How do you tell 56% of Americans not to vote for you — and that they’re fools to boot — and expect to win? Donald Trump got credited with playing eight-dimensional chess more than a few times in 2016 and afterward. Maybe this is sixteen-level Parcheesi.
While in Cincinnati, Biden offered this bon mot to the majority in the latest Gallup poll about the famous Ronald Reagan re-elect question:
Biden says 56 percent of Americans shouldn’t vote for him because they think they’re doing better under Trump. https://t.co/w3fK1jZi6o
— Ian Miles Cheong (@stillgray) October 13, 2020
WKRC: Gallup reported last week 56% of Americans said they were better off today than they were four years ago—would’ve been under the Obama-Biden administration. So why should people who feel they are better off today, under the Trump administration, vote for you?
BIDEN: Well, if they think that, they probably shouldn’t. They think 54% [sic] percent of the American are better off economically today than they were under our administration? Well, their memory is not very good, quite frankly.
And in addition to that, we have a president who doesn’t share the values of most Americans. He’s not very honest with people. He is flouting the conventions relative to public safety in terms even now not wearing a mask.
As I wrote last week, the Gallup results seem a bit surprising, considering the COVID-19 shutdowns and the economic damage they have wrought. It strongly suggests that people aren’t really blaming Trump for that, though, especially since it’s been clear for months that Trump wants to err on the side of reopening. (And now even WHO is taking that position, apparently.) That may be why Trump got the highest level of support in the history of Gallup’s polling on that question since it began in 1984.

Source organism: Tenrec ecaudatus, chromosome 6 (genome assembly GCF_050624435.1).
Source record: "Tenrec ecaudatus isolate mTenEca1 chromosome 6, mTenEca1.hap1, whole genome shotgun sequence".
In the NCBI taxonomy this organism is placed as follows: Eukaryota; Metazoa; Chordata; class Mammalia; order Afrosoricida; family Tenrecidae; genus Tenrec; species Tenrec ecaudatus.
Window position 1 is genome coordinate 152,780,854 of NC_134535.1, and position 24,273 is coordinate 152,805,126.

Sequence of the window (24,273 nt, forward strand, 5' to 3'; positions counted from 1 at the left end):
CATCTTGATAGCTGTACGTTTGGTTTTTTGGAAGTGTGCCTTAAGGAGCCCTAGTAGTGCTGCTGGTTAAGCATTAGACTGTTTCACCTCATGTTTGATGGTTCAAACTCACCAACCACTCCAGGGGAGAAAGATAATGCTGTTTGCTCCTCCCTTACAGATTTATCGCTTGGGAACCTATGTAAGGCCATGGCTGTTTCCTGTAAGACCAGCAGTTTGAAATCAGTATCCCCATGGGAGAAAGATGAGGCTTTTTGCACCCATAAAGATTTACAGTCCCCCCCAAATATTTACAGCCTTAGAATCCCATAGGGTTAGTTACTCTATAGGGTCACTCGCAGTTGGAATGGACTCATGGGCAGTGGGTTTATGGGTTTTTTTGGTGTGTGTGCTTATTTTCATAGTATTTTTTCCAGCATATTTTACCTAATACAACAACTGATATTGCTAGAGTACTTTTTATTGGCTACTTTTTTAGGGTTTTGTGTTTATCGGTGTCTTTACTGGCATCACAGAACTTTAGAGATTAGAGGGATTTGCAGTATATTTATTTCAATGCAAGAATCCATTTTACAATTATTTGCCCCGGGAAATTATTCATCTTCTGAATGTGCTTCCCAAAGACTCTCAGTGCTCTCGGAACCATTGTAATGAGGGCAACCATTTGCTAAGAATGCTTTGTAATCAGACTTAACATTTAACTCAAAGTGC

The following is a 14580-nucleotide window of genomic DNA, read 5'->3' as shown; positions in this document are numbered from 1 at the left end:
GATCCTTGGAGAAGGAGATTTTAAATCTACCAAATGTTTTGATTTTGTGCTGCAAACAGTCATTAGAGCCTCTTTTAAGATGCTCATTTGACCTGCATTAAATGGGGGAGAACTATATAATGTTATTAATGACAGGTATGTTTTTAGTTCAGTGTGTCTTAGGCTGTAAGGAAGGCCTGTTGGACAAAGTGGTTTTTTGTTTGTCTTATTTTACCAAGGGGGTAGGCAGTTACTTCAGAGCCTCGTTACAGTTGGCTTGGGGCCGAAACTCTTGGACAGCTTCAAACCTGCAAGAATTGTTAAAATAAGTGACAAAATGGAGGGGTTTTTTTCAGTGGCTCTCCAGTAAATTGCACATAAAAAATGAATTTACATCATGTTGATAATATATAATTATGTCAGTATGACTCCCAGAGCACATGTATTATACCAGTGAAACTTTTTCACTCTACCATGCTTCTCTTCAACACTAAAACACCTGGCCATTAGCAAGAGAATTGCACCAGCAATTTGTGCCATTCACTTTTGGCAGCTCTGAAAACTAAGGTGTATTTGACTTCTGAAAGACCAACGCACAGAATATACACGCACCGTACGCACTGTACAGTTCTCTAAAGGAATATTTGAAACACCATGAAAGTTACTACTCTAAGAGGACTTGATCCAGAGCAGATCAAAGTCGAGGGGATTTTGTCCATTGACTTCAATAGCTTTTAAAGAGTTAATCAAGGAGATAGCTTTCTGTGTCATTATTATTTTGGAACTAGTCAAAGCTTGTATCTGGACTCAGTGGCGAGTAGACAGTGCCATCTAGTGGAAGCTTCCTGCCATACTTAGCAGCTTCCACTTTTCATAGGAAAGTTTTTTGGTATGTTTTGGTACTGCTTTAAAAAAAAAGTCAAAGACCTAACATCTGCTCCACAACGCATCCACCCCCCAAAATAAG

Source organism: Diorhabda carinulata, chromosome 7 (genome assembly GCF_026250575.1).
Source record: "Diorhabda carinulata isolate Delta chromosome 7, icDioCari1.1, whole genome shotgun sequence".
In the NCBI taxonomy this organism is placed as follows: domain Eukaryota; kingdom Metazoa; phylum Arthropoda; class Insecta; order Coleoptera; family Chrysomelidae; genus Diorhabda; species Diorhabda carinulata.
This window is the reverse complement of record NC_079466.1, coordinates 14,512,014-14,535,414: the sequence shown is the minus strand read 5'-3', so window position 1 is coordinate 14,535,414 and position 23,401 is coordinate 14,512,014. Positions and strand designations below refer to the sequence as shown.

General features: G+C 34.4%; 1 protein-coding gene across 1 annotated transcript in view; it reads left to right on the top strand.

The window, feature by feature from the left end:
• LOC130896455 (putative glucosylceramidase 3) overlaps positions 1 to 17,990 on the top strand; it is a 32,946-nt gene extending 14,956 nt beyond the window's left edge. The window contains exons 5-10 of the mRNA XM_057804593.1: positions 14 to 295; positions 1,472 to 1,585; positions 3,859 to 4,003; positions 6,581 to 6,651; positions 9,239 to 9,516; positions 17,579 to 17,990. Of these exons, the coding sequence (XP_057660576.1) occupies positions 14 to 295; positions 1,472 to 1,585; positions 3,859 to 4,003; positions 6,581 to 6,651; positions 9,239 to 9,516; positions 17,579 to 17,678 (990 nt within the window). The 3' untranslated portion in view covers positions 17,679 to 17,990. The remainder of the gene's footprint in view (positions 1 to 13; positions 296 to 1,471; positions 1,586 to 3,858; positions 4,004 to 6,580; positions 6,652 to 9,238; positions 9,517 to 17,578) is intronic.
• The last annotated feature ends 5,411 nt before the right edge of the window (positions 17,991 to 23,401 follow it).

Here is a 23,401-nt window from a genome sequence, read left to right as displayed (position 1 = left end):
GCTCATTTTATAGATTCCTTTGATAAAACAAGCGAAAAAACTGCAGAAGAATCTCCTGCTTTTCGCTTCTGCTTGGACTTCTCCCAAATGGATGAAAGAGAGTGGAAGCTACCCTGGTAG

No doubt Biden has trouble understanding that result; it is odd, and it runs counter to his argument that the economy was going to hell even before COVID-19, which it clearly was not. However, Biden apparently hasn’t been well briefed on the Gallup results, because everything else in that poll suggests that it won’t help Trump in the end. Trump even edges Biden on policy (within the margin of error), but voters think better of Biden on a personal and professional level. Trump’s personality and chaos-agent tactics are undermining his economic message.
So Biden has a perfect opening here to sympathize with voters and to assure them that a Biden administration will improve on the status quo. What does Biden do instead? He suggests that voters have memory problems, that they can’t assess their own situations for themselves, and that he doesn’t want their votes. In short, Biden’s calling those voters idiots, even though it appears a significant number of them look open to voting on the character issue rather than the economics.
As the NY Post’s Kelly Jane Torrance observed, “Time and time again, he shows an odd antipathy to voters.” Biden barely manages to hide his contempt for them, and goes out of his way to project his elitism and his condescension. As a final pitch, it’s at least honest. Biden’s ask is “Who do you believe, me or your lying eyes?” Choose accordingly.